You can’t intensively farm trust. HR might be kept busy, but if it’s not focused on creating better conditions for trust, good relationships and cultures by knowing how humans connect or disconnect, it’s not doing much good at all. Engagement surveys are one thing, breaking down hierarchies and creating true coaching cultures is quite another.
Teaching line managers how to run meetings in ways that draw out the best thinking, giving people autonomy, and eliminating edifices that engender committee rule are where it’s worth taking some risk. Yes, keep risk frameworks systemised but don’t think systemising people in the same way will yield the collaboration you desire.
There are a lot of misconceptions about physical health. My work as an executive coach tries to go a bit deeper than the obvious stuff people are aware of. There’s some cool medical grade technology out there now that helps us understand the biological cost of our working day and generate useful insights on rest, sleep, nutrition and exercise. But insights into emotional and mental health is where it gets interesting.
What I look at is regulating, not ignoring or suppressing, emotions. What does that look like? Well, think of any stressor you might encounter in your life: a client deadline, unreasonable or sabotaging behaviour in a meeting, someone taking credit for your work, a “go get it” culture producing commission fights – the list is endless and they all produce emotional and physiological responses.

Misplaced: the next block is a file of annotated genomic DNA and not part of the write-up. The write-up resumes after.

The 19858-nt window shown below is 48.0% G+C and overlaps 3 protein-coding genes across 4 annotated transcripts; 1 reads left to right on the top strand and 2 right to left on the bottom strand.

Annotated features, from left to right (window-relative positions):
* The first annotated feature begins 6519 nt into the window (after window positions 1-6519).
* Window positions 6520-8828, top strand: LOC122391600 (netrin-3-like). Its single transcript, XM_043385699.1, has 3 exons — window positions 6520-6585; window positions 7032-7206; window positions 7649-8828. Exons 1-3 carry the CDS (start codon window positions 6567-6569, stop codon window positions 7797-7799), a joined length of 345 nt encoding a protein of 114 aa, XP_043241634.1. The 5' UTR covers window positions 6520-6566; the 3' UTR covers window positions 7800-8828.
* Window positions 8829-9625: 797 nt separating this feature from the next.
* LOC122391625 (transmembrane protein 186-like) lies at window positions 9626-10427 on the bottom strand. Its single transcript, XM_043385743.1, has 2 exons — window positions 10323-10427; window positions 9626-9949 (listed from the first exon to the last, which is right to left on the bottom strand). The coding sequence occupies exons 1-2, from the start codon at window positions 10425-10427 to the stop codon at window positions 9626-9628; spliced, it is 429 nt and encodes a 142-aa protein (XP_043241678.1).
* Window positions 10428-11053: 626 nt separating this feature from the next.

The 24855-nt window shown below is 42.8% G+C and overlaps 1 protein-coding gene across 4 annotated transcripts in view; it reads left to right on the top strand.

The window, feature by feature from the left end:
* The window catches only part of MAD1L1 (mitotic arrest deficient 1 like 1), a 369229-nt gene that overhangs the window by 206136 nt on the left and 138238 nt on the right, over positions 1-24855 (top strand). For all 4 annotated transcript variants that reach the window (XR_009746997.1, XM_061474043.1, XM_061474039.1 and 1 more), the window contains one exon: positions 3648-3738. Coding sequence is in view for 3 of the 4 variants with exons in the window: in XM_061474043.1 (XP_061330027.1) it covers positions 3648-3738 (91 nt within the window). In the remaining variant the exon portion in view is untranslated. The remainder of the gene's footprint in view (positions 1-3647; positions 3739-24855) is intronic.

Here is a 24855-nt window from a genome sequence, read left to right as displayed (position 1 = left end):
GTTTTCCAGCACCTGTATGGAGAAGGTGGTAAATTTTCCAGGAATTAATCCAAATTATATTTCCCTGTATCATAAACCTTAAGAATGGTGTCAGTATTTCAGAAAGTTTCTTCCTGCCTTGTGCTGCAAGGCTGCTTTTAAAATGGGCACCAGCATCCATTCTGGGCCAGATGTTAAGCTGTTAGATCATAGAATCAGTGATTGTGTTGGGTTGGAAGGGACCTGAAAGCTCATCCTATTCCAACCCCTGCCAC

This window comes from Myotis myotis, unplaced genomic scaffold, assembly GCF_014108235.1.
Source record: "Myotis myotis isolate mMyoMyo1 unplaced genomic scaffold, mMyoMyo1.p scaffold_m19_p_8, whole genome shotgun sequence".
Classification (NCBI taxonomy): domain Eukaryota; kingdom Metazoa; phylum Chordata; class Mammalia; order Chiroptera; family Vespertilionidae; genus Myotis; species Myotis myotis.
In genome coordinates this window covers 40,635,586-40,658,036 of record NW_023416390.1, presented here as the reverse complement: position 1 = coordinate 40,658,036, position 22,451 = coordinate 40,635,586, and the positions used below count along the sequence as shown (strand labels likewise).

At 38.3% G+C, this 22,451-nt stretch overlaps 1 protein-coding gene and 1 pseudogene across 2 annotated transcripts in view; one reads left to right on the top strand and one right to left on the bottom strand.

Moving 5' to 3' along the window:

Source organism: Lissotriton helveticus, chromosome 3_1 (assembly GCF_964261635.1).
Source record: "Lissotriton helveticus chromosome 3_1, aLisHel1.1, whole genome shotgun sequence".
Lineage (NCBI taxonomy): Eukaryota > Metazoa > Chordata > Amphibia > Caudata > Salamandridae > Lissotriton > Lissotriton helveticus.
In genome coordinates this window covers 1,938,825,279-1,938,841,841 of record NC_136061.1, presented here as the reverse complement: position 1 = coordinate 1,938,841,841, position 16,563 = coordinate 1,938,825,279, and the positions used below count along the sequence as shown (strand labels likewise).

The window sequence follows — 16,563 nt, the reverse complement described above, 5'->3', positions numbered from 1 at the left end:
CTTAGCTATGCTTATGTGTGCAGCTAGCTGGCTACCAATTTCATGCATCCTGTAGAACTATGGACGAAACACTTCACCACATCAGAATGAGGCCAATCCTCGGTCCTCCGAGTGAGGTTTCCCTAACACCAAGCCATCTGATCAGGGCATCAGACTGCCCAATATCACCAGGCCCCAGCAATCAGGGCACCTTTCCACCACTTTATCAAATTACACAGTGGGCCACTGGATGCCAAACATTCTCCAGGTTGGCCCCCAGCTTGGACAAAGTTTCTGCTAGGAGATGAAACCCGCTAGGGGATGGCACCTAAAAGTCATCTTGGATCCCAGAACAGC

Your default response to this is a negative emotion, which over time can be hazardous to your health. You can, however, regulate this. Part of this is practising getting into 'coherent states' - think clinical breathing supported by technology. It's a more scientific and measurable form of mindfulness. A state of biological coherence allows more blood glucose and other essential "brain foods" to be directed towards your frontal lobes, the part of the brain associated with decision-making and impulse control.
At the merest whiff of stress in usual situations, energy is diverted towards the more primal areas of the brain, which keep us safe. The trick, through guided techniques, is to try and control this. Learning to discern emotions, labelling them and the impulse to act, and then critically think through how well it will serve you at that moment are all key. It's difficult to think yourself into something more positive if the brain is tired, so by giving it an energy boost by resetting our heart and nervous system, it is possible with practice to change mental states quite easily and quickly.
So what’s in it for you? Apart from the health benefits, learning core skills of coherence and emotional regulation does a lot to recover energy and make you feel like you’re on your A-game more of the time. Increased energy means the brain can resist bias and impulses, so your thinking and decision making is better. Many issues didn’t start from intentional dishonesty, but usually from tired, stressed people making important decisions the wrong side of 7pm.
James Parsons started his career in equities for major investment banks before working in real estate finance. He began retraining as a coach 10 years ago and works with individuals, teams and leaders at City firms. Find him at www.untapped-talent.co.uk